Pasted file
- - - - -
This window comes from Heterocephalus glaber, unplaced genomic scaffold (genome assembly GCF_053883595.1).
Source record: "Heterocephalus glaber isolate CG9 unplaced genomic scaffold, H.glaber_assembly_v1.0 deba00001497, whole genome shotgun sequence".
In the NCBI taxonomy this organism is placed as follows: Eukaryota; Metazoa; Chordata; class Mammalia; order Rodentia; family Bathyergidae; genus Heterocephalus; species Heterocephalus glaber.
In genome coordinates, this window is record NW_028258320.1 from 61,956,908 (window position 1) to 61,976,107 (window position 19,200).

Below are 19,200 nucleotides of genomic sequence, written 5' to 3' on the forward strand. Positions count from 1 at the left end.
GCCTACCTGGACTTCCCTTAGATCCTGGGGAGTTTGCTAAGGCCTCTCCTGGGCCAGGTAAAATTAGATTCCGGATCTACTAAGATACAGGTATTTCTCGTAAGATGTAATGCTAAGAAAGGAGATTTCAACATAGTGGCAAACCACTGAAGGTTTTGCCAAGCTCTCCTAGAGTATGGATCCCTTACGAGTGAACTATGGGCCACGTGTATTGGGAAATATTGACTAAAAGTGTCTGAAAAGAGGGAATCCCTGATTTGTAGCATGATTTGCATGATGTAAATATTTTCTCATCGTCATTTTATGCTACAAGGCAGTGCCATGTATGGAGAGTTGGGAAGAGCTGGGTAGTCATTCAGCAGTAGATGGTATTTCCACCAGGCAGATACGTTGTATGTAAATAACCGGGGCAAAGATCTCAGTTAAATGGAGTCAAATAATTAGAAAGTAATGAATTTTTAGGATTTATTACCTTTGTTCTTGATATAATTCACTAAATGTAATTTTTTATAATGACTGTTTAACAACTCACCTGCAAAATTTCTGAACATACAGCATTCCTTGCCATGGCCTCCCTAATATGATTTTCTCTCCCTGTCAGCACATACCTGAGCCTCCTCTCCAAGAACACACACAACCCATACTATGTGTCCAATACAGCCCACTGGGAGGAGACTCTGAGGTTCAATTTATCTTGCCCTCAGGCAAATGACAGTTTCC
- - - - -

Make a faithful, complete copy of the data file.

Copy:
This window comes from Heterocephalus glaber, unplaced genomic scaffold (genome assembly GCF_053883595.1).
Source record: "Heterocephalus glaber isolate CG9 unplaced genomic scaffold, H.glaber_assembly_v1.0 deba00001497, whole genome shotgun sequence".
In the NCBI taxonomy this organism is placed as follows: Eukaryota; Metazoa; Chordata; class Mammalia; order Rodentia; family Bathyergidae; genus Heterocephalus; species Heterocephalus glaber.
In genome coordinates, this window is record NW_028258320.1 from 61,956,908 (window position 1) to 61,976,107 (window position 19,200).

Below are 19,200 nucleotides of genomic sequence, written 5' to 3' on the forward strand. Positions count from 1 at the left end.
GCCTACCTGGACTTCCCTTAGATCCTGGGGAGTTTGCTAAGGCCTCTCCTGGGCCAGGTAAAATTAGATTCCGGATCTACTAAGATACAGGTATTTCTCGTAAGATGTAATGCTAAGAAAGGAGATTTCAACATAGTGGCAAACCACTGAAGGTTTTGCCAAGCTCTCCTAGAGTATGGATCCCTTACGAGTGAACTATGGGCCACGTGTATTGGGAAATATTGACTAAAAGTGTCTGAAAAGAGGGAATCCCTGATTTGTAGCATGATTTGCATGATGTAAATATTTTCTCATCGTCATTTTATGCTACAAGGCAGTGCCATGTATGGAGAGTTGGGAAGAGCTGGGTAGTCATTCAGCAGTAGATGGTATTTCCACCAGGCAGATACGTTGTATGTAAATAACCGGGGCAAAGATCTCAGTTAAATGGAGTCAAATAATTAGAAAGTAATGAATTTTTAGGATTTATTACCTTTGTTCTTGATATAATTCACTAAATGTAATTTTTTATAATGACTGTTTAACAACTCACCTGCAAAATTTCTGAACATACAGCATTCCTTGCCATGGCCTCCCTAATATGATTTTCTCTCCCTGTCAGCACATACCTGAGCCTCCTCTCCAAGAACACACACAACCCATACTATGTGTCCAATACAGCCCACTGGGAGGAGACTCTGAGGTTCAATTTATCTTGCCCTCAGGCAAATGACAGTTTCC